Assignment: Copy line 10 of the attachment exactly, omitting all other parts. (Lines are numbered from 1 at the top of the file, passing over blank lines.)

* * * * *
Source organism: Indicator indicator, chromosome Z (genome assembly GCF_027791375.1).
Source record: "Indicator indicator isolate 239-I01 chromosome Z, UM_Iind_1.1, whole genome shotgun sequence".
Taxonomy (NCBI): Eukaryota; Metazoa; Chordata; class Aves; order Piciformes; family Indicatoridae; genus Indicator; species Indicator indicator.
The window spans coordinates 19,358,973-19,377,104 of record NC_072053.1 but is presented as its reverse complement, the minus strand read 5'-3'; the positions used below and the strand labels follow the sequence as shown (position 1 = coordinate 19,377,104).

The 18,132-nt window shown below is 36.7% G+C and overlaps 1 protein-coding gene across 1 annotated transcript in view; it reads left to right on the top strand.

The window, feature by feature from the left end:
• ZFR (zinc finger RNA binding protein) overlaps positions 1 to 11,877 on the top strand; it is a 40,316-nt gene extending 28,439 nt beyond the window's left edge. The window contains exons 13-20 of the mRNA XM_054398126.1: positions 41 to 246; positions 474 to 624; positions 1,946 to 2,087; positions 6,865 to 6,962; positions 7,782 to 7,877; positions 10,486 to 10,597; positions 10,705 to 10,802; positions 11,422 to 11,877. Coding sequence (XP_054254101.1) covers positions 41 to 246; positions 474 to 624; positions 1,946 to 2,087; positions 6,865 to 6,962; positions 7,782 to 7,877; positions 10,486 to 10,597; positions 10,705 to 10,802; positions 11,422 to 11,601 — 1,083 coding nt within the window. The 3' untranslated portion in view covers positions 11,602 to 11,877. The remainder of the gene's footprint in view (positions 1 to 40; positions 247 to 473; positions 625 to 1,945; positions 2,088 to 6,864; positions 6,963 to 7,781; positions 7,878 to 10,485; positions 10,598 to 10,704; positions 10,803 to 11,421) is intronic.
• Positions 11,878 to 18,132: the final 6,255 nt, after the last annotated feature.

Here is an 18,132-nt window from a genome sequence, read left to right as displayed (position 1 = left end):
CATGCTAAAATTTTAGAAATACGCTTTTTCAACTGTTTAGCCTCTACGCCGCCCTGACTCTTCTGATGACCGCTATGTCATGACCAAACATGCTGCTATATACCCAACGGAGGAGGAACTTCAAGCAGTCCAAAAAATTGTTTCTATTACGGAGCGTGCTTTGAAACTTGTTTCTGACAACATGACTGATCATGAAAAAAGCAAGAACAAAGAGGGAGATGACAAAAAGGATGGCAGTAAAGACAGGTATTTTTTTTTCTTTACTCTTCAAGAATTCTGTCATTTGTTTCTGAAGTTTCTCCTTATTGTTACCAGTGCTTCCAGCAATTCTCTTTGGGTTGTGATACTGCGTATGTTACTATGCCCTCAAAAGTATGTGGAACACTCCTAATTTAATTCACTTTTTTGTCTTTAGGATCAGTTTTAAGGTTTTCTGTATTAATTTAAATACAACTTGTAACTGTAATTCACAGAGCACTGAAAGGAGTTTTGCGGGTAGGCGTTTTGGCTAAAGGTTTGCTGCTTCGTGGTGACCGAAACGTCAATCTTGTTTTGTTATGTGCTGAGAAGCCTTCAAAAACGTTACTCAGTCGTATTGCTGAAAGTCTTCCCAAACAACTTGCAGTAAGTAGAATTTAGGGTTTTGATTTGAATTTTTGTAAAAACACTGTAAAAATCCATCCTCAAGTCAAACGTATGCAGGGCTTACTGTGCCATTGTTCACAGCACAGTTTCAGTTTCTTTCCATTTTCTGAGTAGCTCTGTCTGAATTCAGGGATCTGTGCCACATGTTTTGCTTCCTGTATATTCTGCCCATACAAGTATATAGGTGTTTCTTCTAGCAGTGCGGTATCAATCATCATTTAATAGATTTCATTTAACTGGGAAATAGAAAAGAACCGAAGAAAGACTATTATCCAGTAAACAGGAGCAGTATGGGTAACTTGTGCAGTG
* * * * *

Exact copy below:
CATGCTAAAATTTTAGAAATACGCTTTTTCAACTGTTTAGCCTCTACGCCGCCCTGACTCTTCTGATGACCGCTATGTCATGACCAAACATGCTGCTATATACCCAACGGAGGAGGAACTTCAAGCAGTCCAAAAAATTGTTTCTATTACGGAGCGTGCTTTGAAACTTGTTTCTGACAACATGACTGATCATGAAAAAAGCAAGAACAAAGAGGGAGATGACAAAAAGGATGGCAGTAAAGACAGGTATTTTTTTTTCTTTACTCTTCAAGAATTCTGTCATTTGTTTCTGAAGTTTCTCCTTATTGTTACCAGTGCTTCCAGCAATTCTCTTTGGGTTGTGATACTGCGTATGTTACTATGCCCTCAAAAGTATGTGGAACACTCCTAATTTAATTCACTTTTTTGTCTTTAGGATCAGTTTTAAGGTTTTCTGTATTAATTTAAATACAACTTGTAACTGTAATTCACAGAGCACTGAAAGGAGTTTTGCGGGTAGGCGTTTTGGCTAAAGGTTTGCTGCTTCGTGGTGACCGAAACGTCAATCTTGTTTTGTTATGTGCTGAGAAGCCTTCAAAAACGTTACTCAGTCGTATTGCTGAAAGTCTTCCCAAACAACTTGCAGTAAGTAGAATTTAGGGTTTTGATTTGAATTTTTGTAAAAACACTGTAAAAATCCATCCTCAAGTCAAACGTATGCAGGGCTTACTGTGCCATTGTTCACAGCACAGTTTCAGTTTCTTTCCATTTTCTGAGTAGCTCTGTCTGAATTCAGGGATCTGTGCCACATGTTTTGCTTCCTGTATATTCTGCCCATACAAGTATATAGGTGTTTCTTCTAGCAGTGCGGTATCAATCATCATTTAATAGATTTCATTTAACTGGGAAATAGAAAAGAACCGAAGAAAGACTATTATCCAGTAAACAGGAGCAGTATGGGTAACTTGTGCAGTG